Can health insurance improve access to quality care for the indian poor?Can health insurance improve access to quality care for the indian poor?
Faculty of Social Sciences. Sociology
Research Centre for Longitudinal and Life Course Studies (CELLO)
Centre for Migration and Intercultural Studies (CeMIS)
International journal for quality in health care. - Oxford
23(2011):4, p. 471-486
University of Antwerp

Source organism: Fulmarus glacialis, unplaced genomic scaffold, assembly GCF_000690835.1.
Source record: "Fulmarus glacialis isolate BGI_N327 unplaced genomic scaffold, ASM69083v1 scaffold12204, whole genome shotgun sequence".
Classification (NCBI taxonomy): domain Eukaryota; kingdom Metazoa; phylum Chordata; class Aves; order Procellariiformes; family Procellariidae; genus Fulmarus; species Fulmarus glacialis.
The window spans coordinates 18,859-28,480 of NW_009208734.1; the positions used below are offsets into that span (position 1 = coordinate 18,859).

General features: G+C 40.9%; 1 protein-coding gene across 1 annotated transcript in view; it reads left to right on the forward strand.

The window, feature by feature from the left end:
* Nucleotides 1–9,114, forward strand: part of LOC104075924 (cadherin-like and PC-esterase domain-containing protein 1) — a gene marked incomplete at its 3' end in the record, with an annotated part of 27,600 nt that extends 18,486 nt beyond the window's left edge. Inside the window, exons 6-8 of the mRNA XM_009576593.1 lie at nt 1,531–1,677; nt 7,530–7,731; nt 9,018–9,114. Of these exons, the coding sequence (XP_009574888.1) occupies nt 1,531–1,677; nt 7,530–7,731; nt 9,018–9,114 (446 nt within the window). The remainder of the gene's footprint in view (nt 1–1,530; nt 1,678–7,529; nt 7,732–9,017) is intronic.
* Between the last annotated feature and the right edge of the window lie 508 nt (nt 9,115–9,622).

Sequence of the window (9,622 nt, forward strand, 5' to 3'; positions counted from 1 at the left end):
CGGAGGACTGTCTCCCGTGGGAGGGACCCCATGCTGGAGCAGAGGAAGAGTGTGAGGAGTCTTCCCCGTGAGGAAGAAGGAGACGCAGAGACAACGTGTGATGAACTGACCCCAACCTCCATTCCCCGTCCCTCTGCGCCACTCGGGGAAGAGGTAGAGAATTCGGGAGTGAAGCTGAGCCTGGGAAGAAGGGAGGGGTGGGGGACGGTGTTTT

Purpose Recently, the Indian government launched health insurance schemes for the poor both to protect them from high health spending and to improve access to high-quality health services. This article aims to review the potentials of health insurance interventions in order to improve access to quality care in India based on experiences of community health insurance schemes. Data sources PubMed, Ovid MEDLINE (R), All EBM Reviews, CSA Sociological Abstracts, CSA Social Service Abstracts, EconLit, Science Direct, the ISI Web of Knowledge, Social Science Research Network and databases of research centers were searched up to September 2010. An Internet search was executed. Study selection One thousand hundred and thirty-three papers were assessed for inclusion and exclusion criteria. Twenty-five papers were selected providing information on eight schemes. Data extraction A realist review was performed using Hirschman's exit-voice theory: mechanisms to improve exit strategies (financial assets and infrastructure) and strengthen patient's long voice route (quality management) and short voice route (patient pressure). Results of data synthesis All schemes use a mix of measures to improve exit strategies and the long voice route. Most mechanisms are not effective in reality. Schemes that focus on the patients bargaining position at the patient-provider interface seem to improve access to quality care. Conclusion Top-down health insurance interventions with focus on exit strategies will not work out fully in the Indian context. Government must actively facilitate the potential of CHI schemes to emancipate the target group so that they may transform from mere passive beneficiaries into active participants in their health.